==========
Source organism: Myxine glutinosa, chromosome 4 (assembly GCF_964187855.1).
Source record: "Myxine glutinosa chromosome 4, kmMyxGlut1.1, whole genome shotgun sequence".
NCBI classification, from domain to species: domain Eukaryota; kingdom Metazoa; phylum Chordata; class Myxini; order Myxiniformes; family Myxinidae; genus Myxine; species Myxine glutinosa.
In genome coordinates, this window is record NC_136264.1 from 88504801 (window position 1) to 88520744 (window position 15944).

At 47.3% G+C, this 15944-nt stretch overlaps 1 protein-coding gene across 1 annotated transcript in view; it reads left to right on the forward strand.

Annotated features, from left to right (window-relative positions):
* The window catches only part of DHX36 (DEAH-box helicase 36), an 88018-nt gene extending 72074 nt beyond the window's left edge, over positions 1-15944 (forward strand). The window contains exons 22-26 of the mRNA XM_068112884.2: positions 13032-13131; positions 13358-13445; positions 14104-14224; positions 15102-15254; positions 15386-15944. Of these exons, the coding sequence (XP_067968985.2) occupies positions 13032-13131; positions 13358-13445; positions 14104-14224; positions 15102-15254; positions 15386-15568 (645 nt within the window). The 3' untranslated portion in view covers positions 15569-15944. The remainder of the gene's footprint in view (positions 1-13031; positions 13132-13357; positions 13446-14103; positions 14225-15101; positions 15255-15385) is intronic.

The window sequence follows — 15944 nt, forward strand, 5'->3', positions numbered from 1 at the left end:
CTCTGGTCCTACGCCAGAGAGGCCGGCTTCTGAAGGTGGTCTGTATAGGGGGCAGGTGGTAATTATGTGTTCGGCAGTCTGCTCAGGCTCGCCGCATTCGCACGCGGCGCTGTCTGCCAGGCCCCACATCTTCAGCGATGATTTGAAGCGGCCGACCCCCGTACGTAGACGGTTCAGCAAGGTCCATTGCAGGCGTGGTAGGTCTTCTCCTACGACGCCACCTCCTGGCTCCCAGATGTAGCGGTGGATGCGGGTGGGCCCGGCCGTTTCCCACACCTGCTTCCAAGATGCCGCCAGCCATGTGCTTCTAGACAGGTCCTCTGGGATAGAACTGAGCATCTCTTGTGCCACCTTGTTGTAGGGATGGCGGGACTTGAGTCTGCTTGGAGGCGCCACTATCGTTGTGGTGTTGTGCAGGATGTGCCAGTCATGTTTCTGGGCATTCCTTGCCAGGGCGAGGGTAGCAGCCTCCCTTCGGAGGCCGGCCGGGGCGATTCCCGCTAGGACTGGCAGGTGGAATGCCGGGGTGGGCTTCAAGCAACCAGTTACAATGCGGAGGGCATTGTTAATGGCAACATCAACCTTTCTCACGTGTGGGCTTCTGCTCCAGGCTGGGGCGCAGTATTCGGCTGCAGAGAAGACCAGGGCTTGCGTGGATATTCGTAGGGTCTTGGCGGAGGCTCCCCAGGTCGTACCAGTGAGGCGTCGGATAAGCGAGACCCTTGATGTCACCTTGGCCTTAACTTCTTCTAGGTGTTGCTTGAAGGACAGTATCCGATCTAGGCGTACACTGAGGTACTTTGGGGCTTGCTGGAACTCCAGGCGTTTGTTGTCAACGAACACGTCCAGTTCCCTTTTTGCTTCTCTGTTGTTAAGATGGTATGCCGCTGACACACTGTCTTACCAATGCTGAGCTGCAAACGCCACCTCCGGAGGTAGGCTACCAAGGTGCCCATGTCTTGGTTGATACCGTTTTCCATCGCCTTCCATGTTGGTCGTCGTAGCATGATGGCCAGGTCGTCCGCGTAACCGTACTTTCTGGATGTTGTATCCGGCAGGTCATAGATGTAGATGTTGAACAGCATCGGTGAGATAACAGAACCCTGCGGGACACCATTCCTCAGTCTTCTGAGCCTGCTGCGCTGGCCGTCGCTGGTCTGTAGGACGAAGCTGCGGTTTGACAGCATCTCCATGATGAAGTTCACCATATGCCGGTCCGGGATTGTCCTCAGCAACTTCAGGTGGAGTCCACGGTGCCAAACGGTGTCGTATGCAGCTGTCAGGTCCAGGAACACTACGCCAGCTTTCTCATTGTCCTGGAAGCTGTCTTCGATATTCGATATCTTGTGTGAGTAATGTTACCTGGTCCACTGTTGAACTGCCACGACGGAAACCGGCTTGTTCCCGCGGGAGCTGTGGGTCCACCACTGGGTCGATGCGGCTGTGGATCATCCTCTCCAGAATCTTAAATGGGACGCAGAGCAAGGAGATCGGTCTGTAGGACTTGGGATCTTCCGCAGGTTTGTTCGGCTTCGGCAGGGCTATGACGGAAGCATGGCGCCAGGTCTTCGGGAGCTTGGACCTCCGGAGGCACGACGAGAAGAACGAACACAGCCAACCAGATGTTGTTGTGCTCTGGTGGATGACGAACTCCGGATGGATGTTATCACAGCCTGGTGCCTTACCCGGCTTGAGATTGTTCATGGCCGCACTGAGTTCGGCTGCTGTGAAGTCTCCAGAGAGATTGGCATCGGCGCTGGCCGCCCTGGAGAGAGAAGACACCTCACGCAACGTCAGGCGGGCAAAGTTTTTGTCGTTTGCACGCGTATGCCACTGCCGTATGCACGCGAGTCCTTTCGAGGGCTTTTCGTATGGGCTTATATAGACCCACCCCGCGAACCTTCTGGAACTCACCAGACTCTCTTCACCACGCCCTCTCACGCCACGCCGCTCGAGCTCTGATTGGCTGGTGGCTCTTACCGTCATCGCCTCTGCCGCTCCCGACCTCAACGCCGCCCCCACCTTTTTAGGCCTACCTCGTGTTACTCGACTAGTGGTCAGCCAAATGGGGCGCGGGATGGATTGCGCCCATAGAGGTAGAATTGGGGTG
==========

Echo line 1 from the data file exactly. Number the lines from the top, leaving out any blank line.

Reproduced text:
Source organism: Myxine glutinosa, chromosome 4 (assembly GCF_964187855.1).